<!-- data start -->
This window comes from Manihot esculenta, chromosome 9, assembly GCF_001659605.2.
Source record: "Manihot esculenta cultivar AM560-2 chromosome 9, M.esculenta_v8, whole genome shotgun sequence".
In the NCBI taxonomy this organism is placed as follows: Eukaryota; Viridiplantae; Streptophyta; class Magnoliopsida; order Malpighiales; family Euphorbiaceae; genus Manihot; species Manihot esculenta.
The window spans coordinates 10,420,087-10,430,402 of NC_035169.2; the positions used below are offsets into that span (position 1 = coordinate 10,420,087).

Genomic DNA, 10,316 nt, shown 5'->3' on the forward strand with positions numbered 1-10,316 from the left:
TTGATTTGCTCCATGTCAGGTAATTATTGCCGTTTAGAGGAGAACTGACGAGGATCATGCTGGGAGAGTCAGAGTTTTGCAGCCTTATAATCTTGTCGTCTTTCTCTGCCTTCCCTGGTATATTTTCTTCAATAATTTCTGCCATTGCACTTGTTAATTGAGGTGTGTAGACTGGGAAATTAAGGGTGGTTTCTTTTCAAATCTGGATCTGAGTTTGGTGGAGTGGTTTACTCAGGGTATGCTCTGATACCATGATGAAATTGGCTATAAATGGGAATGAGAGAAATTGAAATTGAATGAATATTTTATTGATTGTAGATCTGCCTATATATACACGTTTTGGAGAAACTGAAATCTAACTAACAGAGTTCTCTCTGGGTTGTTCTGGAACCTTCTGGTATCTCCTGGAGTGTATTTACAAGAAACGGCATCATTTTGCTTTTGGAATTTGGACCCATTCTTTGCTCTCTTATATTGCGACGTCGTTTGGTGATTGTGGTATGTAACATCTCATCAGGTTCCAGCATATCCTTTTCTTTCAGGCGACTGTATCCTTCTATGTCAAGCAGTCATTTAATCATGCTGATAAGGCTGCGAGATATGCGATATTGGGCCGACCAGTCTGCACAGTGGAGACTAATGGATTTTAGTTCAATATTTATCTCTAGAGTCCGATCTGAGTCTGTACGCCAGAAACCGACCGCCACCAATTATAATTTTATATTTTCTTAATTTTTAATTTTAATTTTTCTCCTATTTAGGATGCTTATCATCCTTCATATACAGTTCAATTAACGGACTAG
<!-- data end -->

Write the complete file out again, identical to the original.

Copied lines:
This window comes from Manihot esculenta, chromosome 9, assembly GCF_001659605.2.
Source record: "Manihot esculenta cultivar AM560-2 chromosome 9, M.esculenta_v8, whole genome shotgun sequence".
In the NCBI taxonomy this organism is placed as follows: Eukaryota; Viridiplantae; Streptophyta; class Magnoliopsida; order Malpighiales; family Euphorbiaceae; genus Manihot; species Manihot esculenta.
The window spans coordinates 10,420,087-10,430,402 of NC_035169.2; the positions used below are offsets into that span (position 1 = coordinate 10,420,087).

Genomic DNA, 10,316 nt, shown 5'->3' on the forward strand with positions numbered 1-10,316 from the left:
TTGATTTGCTCCATGTCAGGTAATTATTGCCGTTTAGAGGAGAACTGACGAGGATCATGCTGGGAGAGTCAGAGTTTTGCAGCCTTATAATCTTGTCGTCTTTCTCTGCCTTCCCTGGTATATTTTCTTCAATAATTTCTGCCATTGCACTTGTTAATTGAGGTGTGTAGACTGGGAAATTAAGGGTGGTTTCTTTTCAAATCTGGATCTGAGTTTGGTGGAGTGGTTTACTCAGGGTATGCTCTGATACCATGATGAAATTGGCTATAAATGGGAATGAGAGAAATTGAAATTGAATGAATATTTTATTGATTGTAGATCTGCCTATATATACACGTTTTGGAGAAACTGAAATCTAACTAACAGAGTTCTCTCTGGGTTGTTCTGGAACCTTCTGGTATCTCCTGGAGTGTATTTACAAGAAACGGCATCATTTTGCTTTTGGAATTTGGACCCATTCTTTGCTCTCTTATATTGCGACGTCGTTTGGTGATTGTGGTATGTAACATCTCATCAGGTTCCAGCATATCCTTTTCTTTCAGGCGACTGTATCCTTCTATGTCAAGCAGTCATTTAATCATGCTGATAAGGCTGCGAGATATGCGATATTGGGCCGACCAGTCTGCACAGTGGAGACTAATGGATTTTAGTTCAATATTTATCTCTAGAGTCCGATCTGAGTCTGTACGCCAGAAACCGACCGCCACCAATTATAATTTTATATTTTCTTAATTTTTAATTTTAATTTTTCTCCTATTTAGGATGCTTATCATCCTTCATATACAGTTCAATTAACGGACTAG